Grup Cañigueral acquired meat producer Embutidos Collell last November. Costa Food Natur Group bought Carnicas Sola, a producer of sausages and cured meats and Embutidos la Nuncia, a manufacturer of fresh and semi-finished pig products, in July last year.

Costa Food also acquired Carnicas Villar in December 2018, while Grupo Jorge bought MarcJoan Import Export S.L. in February 2018.

More sky high pork prices

China although the world’s largest producer and consumer of pork, has seen production drop dramatically as a result of African swine flu and more recently Coronavirus and this means an increase in demand for frozen pork to enter the country, according to Agrupalto’s Correia and Carlos Ruivo, CEO of Portuguese pork producer R Capital.

The pork production business is highly profitable and the price has been rising since the swine flu, said Ruivo. Europe’s larger pork producers, located mainly in Spain, will be looking at acquiring smaller players, he added. Coronavirus, which has caused a general lockdown of China, has also caused a limitation on imports to its country, but it has been allowing items such as medication and pork, he explained. China will take three to four years for the entire value chain of its pork industry to re-establish itself, he said.

Correia, who is also the president of a Portuguese federation representing pork producers, said he predicts that because of Coronavirus, high prices will continue for the next three years.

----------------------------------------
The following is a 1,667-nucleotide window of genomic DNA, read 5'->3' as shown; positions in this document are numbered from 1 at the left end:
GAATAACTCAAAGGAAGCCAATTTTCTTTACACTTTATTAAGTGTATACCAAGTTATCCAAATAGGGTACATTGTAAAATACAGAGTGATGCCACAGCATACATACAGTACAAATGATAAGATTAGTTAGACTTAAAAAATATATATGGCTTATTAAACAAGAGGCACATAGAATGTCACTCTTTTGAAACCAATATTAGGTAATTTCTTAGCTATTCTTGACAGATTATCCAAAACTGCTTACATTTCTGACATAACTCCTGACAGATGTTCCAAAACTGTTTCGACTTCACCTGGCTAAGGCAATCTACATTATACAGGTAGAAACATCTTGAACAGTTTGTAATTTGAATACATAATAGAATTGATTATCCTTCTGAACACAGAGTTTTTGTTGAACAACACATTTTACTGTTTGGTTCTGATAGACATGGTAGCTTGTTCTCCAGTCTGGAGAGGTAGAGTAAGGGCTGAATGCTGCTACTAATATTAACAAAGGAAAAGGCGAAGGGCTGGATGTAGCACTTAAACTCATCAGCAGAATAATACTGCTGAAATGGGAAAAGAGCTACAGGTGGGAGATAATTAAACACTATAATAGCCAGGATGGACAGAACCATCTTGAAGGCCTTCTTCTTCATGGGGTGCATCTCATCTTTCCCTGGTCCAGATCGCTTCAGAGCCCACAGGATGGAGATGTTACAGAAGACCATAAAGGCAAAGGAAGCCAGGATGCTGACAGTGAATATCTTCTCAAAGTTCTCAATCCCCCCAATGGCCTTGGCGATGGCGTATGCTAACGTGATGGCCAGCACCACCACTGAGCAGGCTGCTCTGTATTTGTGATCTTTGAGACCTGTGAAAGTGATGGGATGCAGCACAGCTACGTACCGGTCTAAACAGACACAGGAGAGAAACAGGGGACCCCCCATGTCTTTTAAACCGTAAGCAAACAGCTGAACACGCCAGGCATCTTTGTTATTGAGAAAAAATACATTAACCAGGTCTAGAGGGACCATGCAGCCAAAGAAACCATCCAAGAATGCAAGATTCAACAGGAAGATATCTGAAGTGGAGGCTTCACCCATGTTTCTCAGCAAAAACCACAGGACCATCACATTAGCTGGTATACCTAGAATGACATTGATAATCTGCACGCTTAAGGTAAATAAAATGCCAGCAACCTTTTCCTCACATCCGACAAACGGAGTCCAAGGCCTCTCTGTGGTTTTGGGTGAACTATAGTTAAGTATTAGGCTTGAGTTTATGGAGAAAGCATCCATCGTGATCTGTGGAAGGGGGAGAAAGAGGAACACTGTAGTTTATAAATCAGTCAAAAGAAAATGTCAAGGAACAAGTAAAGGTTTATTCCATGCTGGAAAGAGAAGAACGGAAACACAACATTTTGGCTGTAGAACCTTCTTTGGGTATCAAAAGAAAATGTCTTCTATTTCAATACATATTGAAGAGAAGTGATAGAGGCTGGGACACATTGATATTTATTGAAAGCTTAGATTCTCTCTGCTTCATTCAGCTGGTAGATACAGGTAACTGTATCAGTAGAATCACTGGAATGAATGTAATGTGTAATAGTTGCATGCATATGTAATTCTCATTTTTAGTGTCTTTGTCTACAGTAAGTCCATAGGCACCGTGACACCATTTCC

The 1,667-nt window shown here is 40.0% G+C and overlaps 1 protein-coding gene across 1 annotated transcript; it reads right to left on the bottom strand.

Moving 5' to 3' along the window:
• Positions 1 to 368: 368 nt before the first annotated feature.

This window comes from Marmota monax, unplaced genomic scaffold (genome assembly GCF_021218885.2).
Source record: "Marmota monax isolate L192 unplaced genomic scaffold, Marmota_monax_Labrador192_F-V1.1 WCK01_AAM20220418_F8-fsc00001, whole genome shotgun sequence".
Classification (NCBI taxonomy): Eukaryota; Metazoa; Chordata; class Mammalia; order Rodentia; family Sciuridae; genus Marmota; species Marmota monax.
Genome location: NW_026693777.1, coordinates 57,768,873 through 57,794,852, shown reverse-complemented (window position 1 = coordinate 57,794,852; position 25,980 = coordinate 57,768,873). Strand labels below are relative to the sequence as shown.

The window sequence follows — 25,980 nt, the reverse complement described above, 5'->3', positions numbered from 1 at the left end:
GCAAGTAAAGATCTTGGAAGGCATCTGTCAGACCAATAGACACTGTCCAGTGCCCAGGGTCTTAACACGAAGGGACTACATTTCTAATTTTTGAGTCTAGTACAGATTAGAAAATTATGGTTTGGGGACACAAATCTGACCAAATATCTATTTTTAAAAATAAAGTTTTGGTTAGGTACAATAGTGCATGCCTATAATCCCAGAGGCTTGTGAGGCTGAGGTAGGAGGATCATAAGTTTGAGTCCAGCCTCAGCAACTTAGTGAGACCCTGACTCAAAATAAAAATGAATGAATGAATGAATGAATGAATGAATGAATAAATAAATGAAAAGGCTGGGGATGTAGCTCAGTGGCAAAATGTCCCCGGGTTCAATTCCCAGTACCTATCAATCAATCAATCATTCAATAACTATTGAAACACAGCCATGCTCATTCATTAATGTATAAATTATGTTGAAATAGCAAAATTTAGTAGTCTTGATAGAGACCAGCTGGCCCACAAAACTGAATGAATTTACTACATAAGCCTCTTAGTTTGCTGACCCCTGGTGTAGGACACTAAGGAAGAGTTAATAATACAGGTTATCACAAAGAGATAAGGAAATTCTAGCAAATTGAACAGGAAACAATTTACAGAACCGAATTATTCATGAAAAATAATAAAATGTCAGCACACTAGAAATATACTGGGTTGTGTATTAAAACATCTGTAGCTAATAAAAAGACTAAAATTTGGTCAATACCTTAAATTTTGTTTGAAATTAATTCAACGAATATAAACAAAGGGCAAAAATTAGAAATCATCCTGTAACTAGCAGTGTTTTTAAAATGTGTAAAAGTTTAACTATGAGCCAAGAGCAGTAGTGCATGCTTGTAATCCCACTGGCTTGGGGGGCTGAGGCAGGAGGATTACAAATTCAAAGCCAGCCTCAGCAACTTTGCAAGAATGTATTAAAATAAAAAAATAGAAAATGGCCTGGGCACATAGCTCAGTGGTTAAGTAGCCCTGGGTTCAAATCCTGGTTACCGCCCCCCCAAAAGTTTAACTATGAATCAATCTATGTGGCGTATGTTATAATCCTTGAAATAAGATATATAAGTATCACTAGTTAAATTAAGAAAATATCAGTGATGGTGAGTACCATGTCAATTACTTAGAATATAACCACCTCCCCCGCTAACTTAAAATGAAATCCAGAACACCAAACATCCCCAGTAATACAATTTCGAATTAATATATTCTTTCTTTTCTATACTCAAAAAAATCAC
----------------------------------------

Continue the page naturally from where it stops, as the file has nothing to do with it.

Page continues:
China has bumped up pork imports a lot over the last year, according to two sources from Chinese agribusiness firms. As pork prices are high, Chinese companies are not actively looking at investment in pork producers in Europe, but won't exclude the options completely, these sources said.

The African swine flu is a "black swan" incident, meaning it doesn’t happen regularly, so at the moment acquisition costs would be too high, said the first Chinese agribusiness source. Investment in European pork producers will not be considered money for value for Chinese businesses, but they will keep an eye on the processed meat market, this source added.

Due to the African swine flu outbreak in August 2018, China has been facing a severe shortage of supply, with the price of pork tripling in 2019 in general, said the second Chinese agribusiness source. Although pork prices have dropped a bit over the last four months, they still remain at a high level - above CNY 40 per kilogram, said the second source.

China’s major importer countries over the last year are EU countries, led by Spain and Germany, as well as the US, said the first source. Due to pork shortage and the US-China trade dispute, China has been working to diversify its import sources since 2019, by signing import accords with more countries, like Argentina and Kazakhstan, and lowering import tariffs, the first source added.

According to China Customs Data, China’s pork imports in 2019 hit a record high with 2.11 million tons, up 75% from the previous year. Imports in the January to February this year surged by 160% year-on-year.